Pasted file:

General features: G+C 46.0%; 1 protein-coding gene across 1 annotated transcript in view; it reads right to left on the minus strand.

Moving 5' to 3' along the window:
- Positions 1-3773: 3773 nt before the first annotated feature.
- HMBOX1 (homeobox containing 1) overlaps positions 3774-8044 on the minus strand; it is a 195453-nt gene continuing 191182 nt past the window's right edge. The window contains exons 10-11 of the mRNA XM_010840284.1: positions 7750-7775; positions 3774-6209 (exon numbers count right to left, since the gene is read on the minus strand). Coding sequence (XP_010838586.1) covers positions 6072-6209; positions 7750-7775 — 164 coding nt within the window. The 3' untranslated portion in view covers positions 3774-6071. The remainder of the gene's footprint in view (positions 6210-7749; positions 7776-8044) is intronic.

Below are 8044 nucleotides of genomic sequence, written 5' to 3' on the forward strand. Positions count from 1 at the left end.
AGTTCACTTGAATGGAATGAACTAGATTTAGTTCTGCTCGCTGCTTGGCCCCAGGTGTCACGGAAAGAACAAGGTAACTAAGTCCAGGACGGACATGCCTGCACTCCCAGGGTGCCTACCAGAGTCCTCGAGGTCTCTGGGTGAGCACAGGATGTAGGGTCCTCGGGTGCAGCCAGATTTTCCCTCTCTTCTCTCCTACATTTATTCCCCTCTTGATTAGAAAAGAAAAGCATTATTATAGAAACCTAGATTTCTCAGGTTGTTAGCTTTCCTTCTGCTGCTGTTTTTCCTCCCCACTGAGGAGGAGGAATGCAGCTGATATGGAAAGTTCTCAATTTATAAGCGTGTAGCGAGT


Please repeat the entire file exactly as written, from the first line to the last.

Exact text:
General features: G+C 46.0%; 1 protein-coding gene across 1 annotated transcript in view; it reads right to left on the minus strand.

Moving 5' to 3' along the window:
- Positions 1-3773: 3773 nt before the first annotated feature.
- HMBOX1 (homeobox containing 1) overlaps positions 3774-8044 on the minus strand; it is a 195453-nt gene continuing 191182 nt past the window's right edge. The window contains exons 10-11 of the mRNA XM_010840284.1: positions 7750-7775; positions 3774-6209 (exon numbers count right to left, since the gene is read on the minus strand). Coding sequence (XP_010838586.1) covers positions 6072-6209; positions 7750-7775 — 164 coding nt within the window. The 3' untranslated portion in view covers positions 3774-6071. The remainder of the gene's footprint in view (positions 6210-7749; positions 7776-8044) is intronic.

Below are 8044 nucleotides of genomic sequence, written 5' to 3' on the forward strand. Positions count from 1 at the left end.
AGTTCACTTGAATGGAATGAACTAGATTTAGTTCTGCTCGCTGCTTGGCCCCAGGTGTCACGGAAAGAACAAGGTAACTAAGTCCAGGACGGACATGCCTGCACTCCCAGGGTGCCTACCAGAGTCCTCGAGGTCTCTGGGTGAGCACAGGATGTAGGGTCCTCGGGTGCAGCCAGATTTTCCCTCTCTTCTCTCCTACATTTATTCCCCTCTTGATTAGAAAAGAAAAGCATTATTATAGAAACCTAGATTTCTCAGGTTGTTAGCTTTCCTTCTGCTGCTGTTTTTCCTCCCCACTGAGGAGGAGGAATGCAGCTGATATGGAAAGTTCTCAATTTATAAGCGTGTAGCGAGT